A child’s question: I am riding an early morning bus in New York City with my son Zayd, five years old and just beginning to read. The bus is packed with commuters, the mood a resigned grumpiness. Only Zayd is bright-eyed and chirpy as we groan down the avenue toward school and work. “Poppy,” Zayd says in his large outside voice, turning to me expectantly, “What’s a kike?” A hush falls as two hundred eyes lift and, in the sudden silence begin to sizzle, laser-like, into my head.
“A kike. What’s a kike?”
I freeze. I seize up. I buy time: “Where did you hear that word, Zayd?”
“I read it,” he replies proudly. “See?” He points to a stab of red graffiti slashed across a rear window. “I HATE KIKES,” it reads—all upper case—and it is punctuated with a swastika.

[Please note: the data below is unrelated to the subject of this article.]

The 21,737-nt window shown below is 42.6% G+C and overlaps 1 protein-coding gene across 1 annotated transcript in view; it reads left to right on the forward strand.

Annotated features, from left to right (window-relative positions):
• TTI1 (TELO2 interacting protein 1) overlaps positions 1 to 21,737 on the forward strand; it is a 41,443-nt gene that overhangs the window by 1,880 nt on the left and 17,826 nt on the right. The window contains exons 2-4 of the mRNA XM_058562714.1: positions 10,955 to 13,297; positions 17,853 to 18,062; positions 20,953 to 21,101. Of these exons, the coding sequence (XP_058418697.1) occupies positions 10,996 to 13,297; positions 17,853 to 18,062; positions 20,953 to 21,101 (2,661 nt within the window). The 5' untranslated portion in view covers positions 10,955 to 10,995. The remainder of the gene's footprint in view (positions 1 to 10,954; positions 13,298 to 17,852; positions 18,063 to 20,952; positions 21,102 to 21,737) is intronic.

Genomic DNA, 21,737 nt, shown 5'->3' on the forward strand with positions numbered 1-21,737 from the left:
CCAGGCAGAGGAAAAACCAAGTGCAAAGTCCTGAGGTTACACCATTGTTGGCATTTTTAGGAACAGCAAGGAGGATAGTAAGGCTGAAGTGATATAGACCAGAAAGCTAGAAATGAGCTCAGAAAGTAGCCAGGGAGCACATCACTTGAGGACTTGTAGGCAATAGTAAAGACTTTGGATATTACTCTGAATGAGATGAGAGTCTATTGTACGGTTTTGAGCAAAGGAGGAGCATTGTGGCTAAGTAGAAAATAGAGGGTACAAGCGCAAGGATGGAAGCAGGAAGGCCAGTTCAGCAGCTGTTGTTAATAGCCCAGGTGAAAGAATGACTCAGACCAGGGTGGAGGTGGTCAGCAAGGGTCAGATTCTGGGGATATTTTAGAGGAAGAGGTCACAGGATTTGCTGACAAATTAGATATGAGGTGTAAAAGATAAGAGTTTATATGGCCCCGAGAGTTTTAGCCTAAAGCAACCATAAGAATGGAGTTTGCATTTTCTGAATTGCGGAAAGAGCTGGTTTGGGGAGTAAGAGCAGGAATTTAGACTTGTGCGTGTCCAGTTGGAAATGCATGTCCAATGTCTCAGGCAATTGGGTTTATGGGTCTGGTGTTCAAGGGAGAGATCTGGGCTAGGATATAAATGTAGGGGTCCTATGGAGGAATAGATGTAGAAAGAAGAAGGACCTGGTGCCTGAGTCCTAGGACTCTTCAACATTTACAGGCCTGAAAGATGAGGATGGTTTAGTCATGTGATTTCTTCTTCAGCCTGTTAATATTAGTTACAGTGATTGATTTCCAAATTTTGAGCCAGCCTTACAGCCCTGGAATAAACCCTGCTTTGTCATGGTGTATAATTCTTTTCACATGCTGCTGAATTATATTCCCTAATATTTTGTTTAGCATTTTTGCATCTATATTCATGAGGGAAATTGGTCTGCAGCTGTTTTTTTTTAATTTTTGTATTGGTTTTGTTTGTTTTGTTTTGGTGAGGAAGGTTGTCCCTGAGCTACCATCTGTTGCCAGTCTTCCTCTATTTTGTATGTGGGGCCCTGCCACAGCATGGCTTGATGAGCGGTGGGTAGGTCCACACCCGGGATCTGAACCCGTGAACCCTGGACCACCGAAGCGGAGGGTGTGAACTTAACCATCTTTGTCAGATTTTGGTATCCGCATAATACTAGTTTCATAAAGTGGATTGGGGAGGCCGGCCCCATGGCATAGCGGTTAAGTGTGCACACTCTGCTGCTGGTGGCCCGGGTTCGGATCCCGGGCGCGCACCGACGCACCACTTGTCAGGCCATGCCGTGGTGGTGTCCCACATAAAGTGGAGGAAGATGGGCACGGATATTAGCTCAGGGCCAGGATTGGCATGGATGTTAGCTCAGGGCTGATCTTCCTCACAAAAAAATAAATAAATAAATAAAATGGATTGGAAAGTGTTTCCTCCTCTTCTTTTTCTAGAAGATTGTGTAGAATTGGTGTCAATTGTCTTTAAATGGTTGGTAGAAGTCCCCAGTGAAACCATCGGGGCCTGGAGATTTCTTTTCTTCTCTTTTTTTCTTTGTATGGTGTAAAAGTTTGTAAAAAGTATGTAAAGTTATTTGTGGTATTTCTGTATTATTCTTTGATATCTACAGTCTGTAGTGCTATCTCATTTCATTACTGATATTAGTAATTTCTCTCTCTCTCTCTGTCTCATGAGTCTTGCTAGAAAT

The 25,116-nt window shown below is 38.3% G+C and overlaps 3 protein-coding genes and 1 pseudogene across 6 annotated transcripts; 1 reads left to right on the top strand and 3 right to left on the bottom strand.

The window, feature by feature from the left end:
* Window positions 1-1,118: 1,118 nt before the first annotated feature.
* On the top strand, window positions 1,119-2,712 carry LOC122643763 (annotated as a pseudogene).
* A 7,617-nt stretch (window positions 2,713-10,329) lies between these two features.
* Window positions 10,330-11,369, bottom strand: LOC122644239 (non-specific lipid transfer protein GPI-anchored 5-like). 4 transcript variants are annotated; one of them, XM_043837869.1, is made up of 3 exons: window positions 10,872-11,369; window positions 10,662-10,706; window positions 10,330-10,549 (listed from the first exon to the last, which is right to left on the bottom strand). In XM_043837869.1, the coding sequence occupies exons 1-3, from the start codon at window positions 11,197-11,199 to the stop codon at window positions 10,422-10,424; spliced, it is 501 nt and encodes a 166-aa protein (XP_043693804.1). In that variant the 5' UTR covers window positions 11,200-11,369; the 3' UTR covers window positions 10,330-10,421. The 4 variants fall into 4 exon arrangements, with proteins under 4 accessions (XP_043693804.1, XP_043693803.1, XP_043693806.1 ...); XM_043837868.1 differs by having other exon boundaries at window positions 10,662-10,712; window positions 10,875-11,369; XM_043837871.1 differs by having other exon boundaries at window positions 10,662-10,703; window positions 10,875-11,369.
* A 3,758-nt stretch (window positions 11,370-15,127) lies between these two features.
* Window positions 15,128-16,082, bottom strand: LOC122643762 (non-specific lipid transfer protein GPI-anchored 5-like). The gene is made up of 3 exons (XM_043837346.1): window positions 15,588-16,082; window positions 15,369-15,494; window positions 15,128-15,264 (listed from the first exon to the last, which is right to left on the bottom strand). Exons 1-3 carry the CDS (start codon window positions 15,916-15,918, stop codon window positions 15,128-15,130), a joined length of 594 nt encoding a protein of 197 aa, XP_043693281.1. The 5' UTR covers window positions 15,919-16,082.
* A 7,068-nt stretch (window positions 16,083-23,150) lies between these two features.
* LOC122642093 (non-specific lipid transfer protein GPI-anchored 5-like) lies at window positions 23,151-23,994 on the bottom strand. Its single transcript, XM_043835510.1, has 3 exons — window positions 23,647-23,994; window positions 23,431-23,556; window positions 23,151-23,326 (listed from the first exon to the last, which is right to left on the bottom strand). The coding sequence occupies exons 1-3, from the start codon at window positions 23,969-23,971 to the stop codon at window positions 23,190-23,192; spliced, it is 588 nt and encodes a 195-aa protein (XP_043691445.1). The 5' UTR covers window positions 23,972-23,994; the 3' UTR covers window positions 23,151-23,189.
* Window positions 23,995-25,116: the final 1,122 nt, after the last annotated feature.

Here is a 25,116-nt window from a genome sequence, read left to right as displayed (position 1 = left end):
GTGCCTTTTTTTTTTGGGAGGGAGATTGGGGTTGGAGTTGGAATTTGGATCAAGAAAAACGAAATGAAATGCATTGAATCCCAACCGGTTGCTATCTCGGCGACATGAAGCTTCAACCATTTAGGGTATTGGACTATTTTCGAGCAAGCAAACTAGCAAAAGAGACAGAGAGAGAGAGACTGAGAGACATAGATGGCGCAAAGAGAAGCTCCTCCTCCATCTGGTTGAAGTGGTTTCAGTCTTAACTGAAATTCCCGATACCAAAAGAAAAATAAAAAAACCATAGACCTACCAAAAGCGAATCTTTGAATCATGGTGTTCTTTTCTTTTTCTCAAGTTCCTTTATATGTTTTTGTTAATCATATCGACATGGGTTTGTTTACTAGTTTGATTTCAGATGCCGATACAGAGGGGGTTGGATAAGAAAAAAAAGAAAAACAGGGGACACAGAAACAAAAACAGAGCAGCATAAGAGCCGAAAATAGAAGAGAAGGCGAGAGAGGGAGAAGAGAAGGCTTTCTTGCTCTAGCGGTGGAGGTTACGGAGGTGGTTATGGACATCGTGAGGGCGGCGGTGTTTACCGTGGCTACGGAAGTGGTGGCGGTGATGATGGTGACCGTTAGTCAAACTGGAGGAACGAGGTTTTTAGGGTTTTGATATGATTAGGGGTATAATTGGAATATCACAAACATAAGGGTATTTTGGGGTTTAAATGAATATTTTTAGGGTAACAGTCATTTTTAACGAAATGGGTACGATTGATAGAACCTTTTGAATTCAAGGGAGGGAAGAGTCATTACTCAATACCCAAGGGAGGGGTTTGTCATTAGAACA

“A kike,” I stammer. “A kike…” I search my erratic mind. I pursue my elusive courage. And then, miraculously, the crowd recedes, and there is Zayd with his basic trust intact, his childish hope undiminished, alive, his deeply human sense-making engine firing on all cylinders, and I know I must respond simply but honestly, for his sake and for my own.
“Kike,” I begin in a clear voice,” is a word full of hatred. It is a word full of violence, a word used by people who want to hurt Jews, like the word ‘nigger’ is meant to hurt black people. It’s a lying word, because it says that some people are more human than others, that some groups are superior to others, that some are less than human. Some people, filled up with hate, might call you a ‘kike.” It’s the kind of word we should never use, the kind of word we must always object to and oppose.”
Zayd’s face never loses its open and intent concentration. “OK,” he says simply. “Should you cross it out?”
What a thought! I drag a magic marker from my backpack, walk over and obliterate the stain. “OK,” he says again as I turn to face a smiling crowd, a few thumbs up, and an audible collective sigh.